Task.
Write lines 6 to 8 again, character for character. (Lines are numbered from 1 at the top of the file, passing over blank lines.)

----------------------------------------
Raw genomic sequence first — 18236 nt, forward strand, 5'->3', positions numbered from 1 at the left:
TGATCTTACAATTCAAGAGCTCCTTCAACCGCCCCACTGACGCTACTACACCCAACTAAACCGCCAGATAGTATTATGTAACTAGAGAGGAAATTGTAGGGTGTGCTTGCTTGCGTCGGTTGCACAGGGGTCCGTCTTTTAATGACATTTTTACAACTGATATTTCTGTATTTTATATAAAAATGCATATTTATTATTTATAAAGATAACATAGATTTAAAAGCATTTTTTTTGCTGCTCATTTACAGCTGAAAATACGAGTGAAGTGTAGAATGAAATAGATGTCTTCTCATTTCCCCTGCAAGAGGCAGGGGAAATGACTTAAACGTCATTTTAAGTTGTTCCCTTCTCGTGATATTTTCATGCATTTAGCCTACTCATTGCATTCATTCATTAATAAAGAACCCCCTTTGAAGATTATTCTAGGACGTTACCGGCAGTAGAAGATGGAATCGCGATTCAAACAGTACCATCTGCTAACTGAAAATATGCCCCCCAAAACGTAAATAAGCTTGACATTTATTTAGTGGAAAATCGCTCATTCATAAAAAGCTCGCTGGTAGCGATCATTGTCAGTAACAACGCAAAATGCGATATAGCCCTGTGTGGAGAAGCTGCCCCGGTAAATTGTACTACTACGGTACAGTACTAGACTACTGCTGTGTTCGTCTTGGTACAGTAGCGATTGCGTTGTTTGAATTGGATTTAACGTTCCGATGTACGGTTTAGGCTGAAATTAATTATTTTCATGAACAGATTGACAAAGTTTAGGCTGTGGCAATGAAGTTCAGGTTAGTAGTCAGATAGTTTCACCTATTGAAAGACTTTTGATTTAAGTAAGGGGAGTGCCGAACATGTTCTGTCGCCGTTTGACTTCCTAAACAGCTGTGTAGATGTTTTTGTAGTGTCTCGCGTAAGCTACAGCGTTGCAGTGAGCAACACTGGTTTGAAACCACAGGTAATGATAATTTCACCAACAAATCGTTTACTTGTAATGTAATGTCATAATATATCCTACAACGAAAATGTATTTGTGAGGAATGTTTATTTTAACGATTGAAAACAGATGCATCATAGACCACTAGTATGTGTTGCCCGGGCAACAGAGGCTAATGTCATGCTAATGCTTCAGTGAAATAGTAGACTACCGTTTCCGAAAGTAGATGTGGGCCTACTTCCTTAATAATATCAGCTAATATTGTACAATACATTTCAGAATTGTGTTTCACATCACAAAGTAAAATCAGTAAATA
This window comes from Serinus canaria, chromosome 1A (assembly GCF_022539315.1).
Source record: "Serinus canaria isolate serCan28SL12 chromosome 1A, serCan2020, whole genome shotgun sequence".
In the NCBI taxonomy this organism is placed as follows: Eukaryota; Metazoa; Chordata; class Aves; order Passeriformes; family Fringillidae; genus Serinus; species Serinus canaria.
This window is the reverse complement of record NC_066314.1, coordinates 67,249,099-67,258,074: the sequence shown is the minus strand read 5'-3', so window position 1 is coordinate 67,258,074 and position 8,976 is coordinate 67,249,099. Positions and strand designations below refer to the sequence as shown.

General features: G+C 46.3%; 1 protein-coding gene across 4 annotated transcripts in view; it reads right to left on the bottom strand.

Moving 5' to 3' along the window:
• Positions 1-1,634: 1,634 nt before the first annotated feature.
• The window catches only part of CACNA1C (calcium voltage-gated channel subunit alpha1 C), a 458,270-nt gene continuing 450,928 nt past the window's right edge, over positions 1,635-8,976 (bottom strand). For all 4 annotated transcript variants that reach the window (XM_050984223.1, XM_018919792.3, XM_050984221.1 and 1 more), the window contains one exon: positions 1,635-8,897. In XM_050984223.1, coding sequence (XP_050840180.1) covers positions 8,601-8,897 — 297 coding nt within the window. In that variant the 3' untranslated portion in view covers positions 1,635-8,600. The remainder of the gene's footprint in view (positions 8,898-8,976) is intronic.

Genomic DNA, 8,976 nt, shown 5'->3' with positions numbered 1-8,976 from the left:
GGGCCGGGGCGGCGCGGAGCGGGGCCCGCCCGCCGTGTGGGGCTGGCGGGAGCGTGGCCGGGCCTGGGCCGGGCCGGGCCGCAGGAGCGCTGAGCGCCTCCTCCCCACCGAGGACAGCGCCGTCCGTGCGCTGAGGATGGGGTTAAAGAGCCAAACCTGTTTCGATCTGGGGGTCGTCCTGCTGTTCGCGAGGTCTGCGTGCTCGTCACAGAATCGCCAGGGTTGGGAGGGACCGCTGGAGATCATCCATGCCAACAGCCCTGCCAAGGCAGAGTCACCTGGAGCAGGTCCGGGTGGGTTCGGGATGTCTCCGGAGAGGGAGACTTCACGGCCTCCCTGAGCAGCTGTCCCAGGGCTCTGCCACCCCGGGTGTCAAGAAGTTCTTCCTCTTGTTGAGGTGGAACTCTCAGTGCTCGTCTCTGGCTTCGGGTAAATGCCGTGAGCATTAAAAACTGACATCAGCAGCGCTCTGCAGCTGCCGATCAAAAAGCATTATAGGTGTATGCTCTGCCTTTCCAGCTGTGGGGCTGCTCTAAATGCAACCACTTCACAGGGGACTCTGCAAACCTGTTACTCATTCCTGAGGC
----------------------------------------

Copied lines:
This window is the reverse complement of record NC_066314.1, coordinates 67,249,099-67,258,074: the sequence shown is the minus strand read 5'-3', so window position 1 is coordinate 67,258,074 and position 8,976 is coordinate 67,249,099. Positions and strand designations below refer to the sequence as shown.

General features: G+C 46.3%; 1 protein-coding gene across 4 annotated transcripts in view; it reads right to left on the bottom strand.

Moving 5' to 3' along the window: